The benefits of composite materials are now widely appreciated in the automotive industry. From city cars to Indy 500 race cars, the unique blend of low weight and high stiffness offered by carbon fiber reinforced polymers (CFRP) and other composites has led to a surge in their use over recent years. But one company is taking this a step further, looking at how the innovative use of materials can enable virtual sign-offs in the digital domain as well.

Developing cars

The life cycle of a car starts long before its release and before it hits the road. The road to market can be a very long one. Development and testing to maturity involves many complicated and time-consuming processes. Car manufacturers and race teams test their cars at company owned proving grounds or test tracks where roads have been designed to replicate real-world conditions. Cars are shipped all over the world to be driven in extreme conditions like the jungles of Brazil or the mountains of New Zealand. If a manufacturer misses the cold weather testing in Europe, cars and entourage are shipped or flown to New Zealand to complete the testing process.

Rise of simulation

Ansible Motion, based just down the road from Lotus Cars in Norfolk, England, designs and builds Driver-in-the-Loop (DIL) simulators that are used by automotive constructors. Founded in 2009, Ansible Motion designs and builds ‘Driver-in-the-Loop’ simulators that are increasingly used by vehicle manufacturers and motorsport engineers to develop and test vehicles in a virtual world. Ansible Motion focuses on ‘engineering-class’ simulators that are so advanced they can be used to validate road car safety vehicle systems, sign off vehicle settings and predict how a car will perform before actually creating a physical or real car.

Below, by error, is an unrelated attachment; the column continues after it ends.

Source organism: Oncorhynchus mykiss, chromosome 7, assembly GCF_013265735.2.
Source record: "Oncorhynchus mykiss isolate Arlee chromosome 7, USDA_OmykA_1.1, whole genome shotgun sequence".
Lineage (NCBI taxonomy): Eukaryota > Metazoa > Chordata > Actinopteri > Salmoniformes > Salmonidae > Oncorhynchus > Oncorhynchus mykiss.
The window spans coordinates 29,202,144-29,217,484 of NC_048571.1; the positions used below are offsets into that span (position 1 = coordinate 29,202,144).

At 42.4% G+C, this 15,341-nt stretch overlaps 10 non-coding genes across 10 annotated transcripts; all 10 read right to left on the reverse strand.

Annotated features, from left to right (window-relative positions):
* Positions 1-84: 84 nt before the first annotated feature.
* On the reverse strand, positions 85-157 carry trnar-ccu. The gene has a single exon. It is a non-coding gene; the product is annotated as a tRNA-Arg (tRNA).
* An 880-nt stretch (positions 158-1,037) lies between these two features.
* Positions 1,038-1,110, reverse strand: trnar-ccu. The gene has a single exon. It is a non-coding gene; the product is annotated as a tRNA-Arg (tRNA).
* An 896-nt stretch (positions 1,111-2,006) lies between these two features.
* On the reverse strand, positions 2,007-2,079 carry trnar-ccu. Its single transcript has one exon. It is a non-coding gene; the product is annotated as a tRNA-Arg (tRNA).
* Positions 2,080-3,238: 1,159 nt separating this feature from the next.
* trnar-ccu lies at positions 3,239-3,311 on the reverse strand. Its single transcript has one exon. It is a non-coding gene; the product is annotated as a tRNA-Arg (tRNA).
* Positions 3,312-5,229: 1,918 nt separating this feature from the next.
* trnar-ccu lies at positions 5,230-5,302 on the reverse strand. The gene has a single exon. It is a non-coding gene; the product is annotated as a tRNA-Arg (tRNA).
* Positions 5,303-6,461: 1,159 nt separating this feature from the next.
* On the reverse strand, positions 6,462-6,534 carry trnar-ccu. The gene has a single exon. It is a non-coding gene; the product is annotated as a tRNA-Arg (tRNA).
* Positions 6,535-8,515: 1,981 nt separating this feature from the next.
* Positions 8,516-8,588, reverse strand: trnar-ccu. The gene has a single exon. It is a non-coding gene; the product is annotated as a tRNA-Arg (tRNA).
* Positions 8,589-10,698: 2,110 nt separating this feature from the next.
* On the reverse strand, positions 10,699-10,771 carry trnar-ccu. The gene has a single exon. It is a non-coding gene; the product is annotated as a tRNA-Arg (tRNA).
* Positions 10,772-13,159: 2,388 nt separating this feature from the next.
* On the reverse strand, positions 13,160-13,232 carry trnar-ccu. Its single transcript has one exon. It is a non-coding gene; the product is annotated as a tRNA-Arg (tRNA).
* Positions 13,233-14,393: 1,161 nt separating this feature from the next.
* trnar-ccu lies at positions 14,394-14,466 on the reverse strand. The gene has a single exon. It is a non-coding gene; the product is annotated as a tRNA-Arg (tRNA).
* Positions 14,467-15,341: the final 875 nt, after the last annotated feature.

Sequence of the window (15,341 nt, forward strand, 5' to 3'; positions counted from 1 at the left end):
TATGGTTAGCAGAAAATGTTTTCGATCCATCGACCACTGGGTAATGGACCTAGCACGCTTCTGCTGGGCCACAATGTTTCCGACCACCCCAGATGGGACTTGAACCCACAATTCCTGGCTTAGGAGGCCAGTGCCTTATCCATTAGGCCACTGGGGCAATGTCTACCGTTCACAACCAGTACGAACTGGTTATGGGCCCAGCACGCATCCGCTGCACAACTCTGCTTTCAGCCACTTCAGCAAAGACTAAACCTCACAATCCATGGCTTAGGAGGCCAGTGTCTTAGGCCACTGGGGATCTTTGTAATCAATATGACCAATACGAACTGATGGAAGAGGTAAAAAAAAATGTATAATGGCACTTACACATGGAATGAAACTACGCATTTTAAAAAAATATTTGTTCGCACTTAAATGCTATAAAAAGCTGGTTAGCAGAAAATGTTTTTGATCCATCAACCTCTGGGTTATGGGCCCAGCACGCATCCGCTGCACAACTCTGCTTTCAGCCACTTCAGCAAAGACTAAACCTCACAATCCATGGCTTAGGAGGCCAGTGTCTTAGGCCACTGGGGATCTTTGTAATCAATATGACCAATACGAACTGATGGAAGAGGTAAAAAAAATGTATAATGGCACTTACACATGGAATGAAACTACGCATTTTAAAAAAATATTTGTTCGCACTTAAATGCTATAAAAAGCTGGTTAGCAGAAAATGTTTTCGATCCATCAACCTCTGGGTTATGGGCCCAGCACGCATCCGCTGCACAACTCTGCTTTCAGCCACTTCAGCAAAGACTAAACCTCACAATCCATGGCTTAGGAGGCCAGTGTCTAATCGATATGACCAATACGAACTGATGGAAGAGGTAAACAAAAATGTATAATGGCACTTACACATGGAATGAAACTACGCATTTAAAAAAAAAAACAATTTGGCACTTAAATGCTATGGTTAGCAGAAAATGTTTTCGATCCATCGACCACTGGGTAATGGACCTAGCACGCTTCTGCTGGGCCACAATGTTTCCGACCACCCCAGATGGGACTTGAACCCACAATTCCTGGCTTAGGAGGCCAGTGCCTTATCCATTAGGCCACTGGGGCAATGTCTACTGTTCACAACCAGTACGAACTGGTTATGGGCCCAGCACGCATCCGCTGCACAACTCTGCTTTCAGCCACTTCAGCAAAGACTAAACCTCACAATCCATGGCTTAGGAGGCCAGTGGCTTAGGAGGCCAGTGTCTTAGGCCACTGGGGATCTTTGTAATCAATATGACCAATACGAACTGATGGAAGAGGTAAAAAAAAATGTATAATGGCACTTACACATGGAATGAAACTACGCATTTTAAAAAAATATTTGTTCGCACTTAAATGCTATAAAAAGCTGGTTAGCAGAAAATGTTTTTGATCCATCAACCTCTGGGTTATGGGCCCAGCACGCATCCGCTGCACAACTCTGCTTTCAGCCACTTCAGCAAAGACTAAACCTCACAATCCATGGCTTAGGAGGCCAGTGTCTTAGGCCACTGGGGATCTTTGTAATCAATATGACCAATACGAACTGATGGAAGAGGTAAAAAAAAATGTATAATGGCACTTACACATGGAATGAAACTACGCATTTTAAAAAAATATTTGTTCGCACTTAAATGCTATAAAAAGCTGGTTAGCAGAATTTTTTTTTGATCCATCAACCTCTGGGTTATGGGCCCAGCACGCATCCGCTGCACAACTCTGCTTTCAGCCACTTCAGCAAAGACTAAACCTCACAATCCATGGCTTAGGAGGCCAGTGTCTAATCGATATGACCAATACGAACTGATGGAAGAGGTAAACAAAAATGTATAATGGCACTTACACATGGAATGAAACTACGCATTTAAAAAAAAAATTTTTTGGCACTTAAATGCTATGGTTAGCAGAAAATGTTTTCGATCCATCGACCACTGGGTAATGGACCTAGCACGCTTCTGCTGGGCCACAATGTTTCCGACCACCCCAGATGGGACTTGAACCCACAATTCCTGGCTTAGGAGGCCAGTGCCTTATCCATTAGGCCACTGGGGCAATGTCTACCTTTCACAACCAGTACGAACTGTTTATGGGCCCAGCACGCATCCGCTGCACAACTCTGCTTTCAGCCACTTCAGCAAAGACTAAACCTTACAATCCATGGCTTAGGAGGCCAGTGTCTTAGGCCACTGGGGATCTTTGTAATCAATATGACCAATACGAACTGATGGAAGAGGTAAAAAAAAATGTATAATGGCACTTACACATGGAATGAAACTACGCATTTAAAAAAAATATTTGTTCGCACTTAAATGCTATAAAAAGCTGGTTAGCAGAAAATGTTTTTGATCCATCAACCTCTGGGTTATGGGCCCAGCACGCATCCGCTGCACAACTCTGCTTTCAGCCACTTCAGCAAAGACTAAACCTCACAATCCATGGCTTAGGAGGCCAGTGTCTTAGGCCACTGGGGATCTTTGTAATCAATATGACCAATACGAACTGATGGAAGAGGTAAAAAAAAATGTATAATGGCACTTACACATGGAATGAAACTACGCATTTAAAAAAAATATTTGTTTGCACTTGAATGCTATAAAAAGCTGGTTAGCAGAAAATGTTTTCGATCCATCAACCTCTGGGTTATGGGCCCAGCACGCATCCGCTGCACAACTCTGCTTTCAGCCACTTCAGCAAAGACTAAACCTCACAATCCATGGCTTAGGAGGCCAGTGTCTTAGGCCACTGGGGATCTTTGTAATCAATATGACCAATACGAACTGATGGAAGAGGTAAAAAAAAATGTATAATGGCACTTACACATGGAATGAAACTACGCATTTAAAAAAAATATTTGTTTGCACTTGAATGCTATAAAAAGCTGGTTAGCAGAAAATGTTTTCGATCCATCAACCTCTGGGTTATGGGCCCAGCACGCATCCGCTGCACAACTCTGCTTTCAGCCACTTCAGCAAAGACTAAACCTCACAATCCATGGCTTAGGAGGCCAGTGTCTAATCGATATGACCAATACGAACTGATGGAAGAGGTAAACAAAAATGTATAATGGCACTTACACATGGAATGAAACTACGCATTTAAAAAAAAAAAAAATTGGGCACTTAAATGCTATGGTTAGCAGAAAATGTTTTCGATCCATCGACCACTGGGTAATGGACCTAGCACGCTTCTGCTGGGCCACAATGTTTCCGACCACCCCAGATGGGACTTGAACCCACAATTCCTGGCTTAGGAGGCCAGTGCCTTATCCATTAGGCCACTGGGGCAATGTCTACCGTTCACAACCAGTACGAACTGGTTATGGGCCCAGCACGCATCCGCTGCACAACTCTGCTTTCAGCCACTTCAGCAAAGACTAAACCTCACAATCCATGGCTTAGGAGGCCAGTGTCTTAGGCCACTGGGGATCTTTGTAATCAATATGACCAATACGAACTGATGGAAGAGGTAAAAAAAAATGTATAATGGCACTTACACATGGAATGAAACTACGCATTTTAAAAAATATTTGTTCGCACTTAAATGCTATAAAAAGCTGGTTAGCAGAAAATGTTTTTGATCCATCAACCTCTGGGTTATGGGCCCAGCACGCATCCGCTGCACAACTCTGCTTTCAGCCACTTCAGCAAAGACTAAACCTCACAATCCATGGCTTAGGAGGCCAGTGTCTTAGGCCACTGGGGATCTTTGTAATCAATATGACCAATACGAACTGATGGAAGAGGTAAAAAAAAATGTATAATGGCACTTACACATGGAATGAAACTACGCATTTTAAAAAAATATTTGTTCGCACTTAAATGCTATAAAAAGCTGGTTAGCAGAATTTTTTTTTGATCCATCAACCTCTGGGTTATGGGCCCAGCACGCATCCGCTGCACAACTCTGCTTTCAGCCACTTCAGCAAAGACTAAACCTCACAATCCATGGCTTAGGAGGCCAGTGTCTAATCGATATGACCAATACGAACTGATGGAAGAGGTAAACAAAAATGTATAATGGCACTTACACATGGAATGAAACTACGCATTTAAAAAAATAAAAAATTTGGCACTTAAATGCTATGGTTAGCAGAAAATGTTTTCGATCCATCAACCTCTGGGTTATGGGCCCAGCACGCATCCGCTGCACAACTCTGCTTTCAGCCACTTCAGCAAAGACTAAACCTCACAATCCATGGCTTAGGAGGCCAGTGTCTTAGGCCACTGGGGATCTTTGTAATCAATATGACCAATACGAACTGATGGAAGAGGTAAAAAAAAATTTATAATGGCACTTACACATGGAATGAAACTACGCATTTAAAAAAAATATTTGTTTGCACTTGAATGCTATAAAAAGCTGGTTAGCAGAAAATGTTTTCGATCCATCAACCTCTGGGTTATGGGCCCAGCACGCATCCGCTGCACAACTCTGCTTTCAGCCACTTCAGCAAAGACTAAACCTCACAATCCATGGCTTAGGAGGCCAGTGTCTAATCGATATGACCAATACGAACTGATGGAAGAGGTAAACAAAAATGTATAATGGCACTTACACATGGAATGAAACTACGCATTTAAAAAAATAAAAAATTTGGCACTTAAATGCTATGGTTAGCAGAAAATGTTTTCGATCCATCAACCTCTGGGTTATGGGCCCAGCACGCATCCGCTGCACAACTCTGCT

Better than the real world

Done properly, DIL simulation can actually offer a variety of benefits over physical testing of prototype vehicles. However, its effectiveness hinges entirely on a simulator's ability to realistically engage a human driver. That's harder than it sounds, and one of the biggest issues is getting motion systems to be responsive enough to convince a driver that real steering, brake, and throttle inputs are controlling the “virtual car”.

This article appeared in the March/April issue of Reinforced Plastics.

Download now